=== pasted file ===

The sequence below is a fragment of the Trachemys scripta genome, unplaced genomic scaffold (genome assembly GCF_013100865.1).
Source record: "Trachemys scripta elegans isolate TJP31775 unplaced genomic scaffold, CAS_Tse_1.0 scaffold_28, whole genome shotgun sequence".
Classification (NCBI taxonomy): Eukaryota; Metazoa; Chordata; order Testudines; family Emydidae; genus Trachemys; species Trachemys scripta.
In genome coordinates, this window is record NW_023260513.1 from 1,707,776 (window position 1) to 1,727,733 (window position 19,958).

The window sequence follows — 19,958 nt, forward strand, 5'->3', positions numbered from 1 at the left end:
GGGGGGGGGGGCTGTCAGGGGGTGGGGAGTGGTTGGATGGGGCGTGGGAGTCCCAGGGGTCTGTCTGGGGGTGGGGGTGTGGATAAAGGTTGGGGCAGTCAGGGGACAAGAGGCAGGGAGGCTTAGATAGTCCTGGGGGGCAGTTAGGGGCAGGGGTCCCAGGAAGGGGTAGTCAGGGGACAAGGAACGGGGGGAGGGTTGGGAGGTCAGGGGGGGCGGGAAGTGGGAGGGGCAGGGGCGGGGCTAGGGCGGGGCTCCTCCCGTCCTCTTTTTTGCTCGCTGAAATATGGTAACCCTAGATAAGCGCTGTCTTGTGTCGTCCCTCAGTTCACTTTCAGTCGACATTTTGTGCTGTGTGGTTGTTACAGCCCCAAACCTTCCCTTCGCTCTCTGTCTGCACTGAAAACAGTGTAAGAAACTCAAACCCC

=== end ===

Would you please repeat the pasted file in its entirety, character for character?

The sequence below is a fragment of the Trachemys scripta genome, unplaced genomic scaffold (genome assembly GCF_013100865.1).
Source record: "Trachemys scripta elegans isolate TJP31775 unplaced genomic scaffold, CAS_Tse_1.0 scaffold_28, whole genome shotgun sequence".
Classification (NCBI taxonomy): Eukaryota; Metazoa; Chordata; order Testudines; family Emydidae; genus Trachemys; species Trachemys scripta.
In genome coordinates, this window is record NW_023260513.1 from 1,707,776 (window position 1) to 1,727,733 (window position 19,958).

The window sequence follows — 19,958 nt, forward strand, 5'->3', positions numbered from 1 at the left end:
GGGGGGGGGGGCTGTCAGGGGGTGGGGAGTGGTTGGATGGGGCGTGGGAGTCCCAGGGGTCTGTCTGGGGGTGGGGGTGTGGATAAAGGTTGGGGCAGTCAGGGGACAAGAGGCAGGGAGGCTTAGATAGTCCTGGGGGGCAGTTAGGGGCAGGGGTCCCAGGAAGGGGTAGTCAGGGGACAAGGAACGGGGGGAGGGTTGGGAGGTCAGGGGGGGCGGGAAGTGGGAGGGGCAGGGGCGGGGCTAGGGCGGGGCTCCTCCCGTCCTCTTTTTTGCTCGCTGAAATATGGTAACCCTAGATAAGCGCTGTCTTGTGTCGTCCCTCAGTTCACTTTCAGTCGACATTTTGTGCTGTGTGGTTGTTACAGCCCCAAACCTTCCCTTCGCTCTCTGTCTGCACTGAAAACAGTGTAAGAAACTCAAACCCC